The basic point is that the recession of 2001 wasn’t a typical postwar slump, brought on when an inflation-fighting Fed raises interest rates and easily ended by a snapback in housing and consumer spending when the Fed brings rates back down again. This was a prewar-style recession, a morning after brought on by irrational exuberance.To fight this recession the Fed needs more than a snapback; it needs soaring household spending to offset moribund business investment. And to do that, as Paul McCulley of Pimco put it, Alan Greenspan needs to create a housing bubble to replace the Nasdaq bubble.
Paul Krugman defended himself arguing that he wasn’t calling for a new housing bubble, but rather assessing up what the Fed was trying to do. STILL, given the disastrous effects of the post-NASDAQ housing bubble, the whole thing looks bad.
But we wonder, is Paul Krugman going to call for a brand new housing bubble?
Let’s be honest, there may be no other way to fix the serious structural problems keeping nationwide unemployment around 10%.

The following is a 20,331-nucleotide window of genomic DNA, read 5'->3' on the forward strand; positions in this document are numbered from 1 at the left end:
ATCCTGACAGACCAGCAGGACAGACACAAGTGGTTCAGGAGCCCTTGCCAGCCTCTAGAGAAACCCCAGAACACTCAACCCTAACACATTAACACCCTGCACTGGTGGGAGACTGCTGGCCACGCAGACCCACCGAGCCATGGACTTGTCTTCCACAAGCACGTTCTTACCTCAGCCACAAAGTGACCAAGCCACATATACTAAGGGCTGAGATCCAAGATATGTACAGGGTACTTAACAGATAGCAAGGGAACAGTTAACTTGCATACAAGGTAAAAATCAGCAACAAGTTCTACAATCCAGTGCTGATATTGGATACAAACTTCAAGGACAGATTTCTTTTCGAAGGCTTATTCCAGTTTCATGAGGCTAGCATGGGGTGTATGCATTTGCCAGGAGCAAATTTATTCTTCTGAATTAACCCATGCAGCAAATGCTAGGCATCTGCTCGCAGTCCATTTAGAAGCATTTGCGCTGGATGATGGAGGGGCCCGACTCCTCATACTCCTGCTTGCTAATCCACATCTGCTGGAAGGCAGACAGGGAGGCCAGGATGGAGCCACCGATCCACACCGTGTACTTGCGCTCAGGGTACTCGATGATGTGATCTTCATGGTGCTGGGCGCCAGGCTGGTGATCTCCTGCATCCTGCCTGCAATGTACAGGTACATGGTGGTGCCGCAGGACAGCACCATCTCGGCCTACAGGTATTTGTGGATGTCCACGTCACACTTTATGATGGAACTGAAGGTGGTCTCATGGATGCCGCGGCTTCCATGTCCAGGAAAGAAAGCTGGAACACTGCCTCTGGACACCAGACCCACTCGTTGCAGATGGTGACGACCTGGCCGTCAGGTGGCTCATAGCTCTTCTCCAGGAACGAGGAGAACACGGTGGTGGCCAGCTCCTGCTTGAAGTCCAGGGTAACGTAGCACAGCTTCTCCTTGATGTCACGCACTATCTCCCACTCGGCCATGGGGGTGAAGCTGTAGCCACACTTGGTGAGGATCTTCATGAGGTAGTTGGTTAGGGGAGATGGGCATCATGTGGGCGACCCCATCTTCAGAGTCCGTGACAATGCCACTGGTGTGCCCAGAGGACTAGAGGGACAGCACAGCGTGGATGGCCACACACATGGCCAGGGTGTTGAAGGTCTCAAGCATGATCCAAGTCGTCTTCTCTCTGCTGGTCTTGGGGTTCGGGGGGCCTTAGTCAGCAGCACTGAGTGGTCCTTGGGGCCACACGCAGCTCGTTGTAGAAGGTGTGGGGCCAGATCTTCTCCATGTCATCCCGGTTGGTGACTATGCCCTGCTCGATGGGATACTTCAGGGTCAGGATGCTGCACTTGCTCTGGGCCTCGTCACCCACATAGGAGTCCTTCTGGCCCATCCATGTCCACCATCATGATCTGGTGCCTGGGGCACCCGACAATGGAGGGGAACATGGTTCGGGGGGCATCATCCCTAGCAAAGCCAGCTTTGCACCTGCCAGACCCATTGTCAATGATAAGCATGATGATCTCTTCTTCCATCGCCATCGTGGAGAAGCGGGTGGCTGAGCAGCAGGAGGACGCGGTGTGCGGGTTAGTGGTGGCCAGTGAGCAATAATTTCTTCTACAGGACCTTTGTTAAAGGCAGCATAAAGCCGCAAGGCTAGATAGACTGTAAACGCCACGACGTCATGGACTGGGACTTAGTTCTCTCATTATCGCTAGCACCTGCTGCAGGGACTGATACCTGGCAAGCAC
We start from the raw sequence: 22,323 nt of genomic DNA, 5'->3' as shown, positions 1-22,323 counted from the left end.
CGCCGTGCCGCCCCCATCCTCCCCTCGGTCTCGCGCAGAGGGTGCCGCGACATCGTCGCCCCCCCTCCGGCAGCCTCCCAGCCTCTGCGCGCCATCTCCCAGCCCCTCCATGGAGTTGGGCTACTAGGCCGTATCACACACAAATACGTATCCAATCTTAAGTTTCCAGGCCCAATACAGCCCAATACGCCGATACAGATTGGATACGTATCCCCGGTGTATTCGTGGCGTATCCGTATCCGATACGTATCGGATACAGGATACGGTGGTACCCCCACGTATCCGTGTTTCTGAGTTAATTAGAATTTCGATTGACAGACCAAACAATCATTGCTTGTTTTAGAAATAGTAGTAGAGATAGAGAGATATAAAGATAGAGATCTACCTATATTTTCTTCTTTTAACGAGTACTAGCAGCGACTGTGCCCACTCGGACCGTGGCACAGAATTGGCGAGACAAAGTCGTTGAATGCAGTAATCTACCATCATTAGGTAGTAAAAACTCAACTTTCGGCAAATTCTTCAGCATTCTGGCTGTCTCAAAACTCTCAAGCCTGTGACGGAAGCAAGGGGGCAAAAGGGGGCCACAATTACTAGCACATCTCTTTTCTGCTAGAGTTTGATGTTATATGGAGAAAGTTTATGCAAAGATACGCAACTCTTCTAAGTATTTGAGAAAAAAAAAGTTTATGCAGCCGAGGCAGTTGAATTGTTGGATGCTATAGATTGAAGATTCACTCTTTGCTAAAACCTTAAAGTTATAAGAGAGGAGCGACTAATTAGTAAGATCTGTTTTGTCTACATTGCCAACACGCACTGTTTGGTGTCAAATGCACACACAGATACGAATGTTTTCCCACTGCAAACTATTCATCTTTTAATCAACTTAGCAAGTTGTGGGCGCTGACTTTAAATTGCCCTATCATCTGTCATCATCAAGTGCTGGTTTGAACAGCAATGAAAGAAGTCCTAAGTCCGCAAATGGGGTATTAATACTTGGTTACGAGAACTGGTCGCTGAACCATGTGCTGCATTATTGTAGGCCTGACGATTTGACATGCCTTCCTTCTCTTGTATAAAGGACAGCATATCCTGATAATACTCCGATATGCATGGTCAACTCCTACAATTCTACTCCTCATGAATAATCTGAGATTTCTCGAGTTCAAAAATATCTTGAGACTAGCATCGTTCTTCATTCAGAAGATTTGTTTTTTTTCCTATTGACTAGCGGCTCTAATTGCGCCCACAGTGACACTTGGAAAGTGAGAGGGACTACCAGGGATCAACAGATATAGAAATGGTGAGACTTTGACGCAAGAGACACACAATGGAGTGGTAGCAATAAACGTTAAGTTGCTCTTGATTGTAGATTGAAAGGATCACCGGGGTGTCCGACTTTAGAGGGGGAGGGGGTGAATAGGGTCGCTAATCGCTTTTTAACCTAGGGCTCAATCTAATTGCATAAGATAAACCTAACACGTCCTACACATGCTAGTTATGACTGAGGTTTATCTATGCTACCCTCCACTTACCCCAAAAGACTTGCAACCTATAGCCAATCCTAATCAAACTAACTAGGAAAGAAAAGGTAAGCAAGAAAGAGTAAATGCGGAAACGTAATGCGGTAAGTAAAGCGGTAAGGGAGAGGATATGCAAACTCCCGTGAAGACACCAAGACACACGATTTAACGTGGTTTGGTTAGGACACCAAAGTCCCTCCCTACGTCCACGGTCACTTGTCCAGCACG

The continued problems in Nevada really drive it home. Job training can’t fix the problem, and neither can moving everyone to DC. If there’s one industry that we KNOW could employ the talents of the unemployed it’s… housing. Whether it’s homebuilding or filing basic paperwork, a housing boom would be fantastic for unemployment.
Paul Krugman has been calling on the Fed to do A LOT more lately, but the Fed can’t usher in a new era of green jobs or manufacturing or much else. But in theory, it could make mortgages free and by brute force create a new bubble. So when will Krugman just come out and say it: “Ben Bernanke needs to create a housing bubble to replace the housing bubble.”
Business Insider Emails & Alerts
Site highlights each day to your inbox.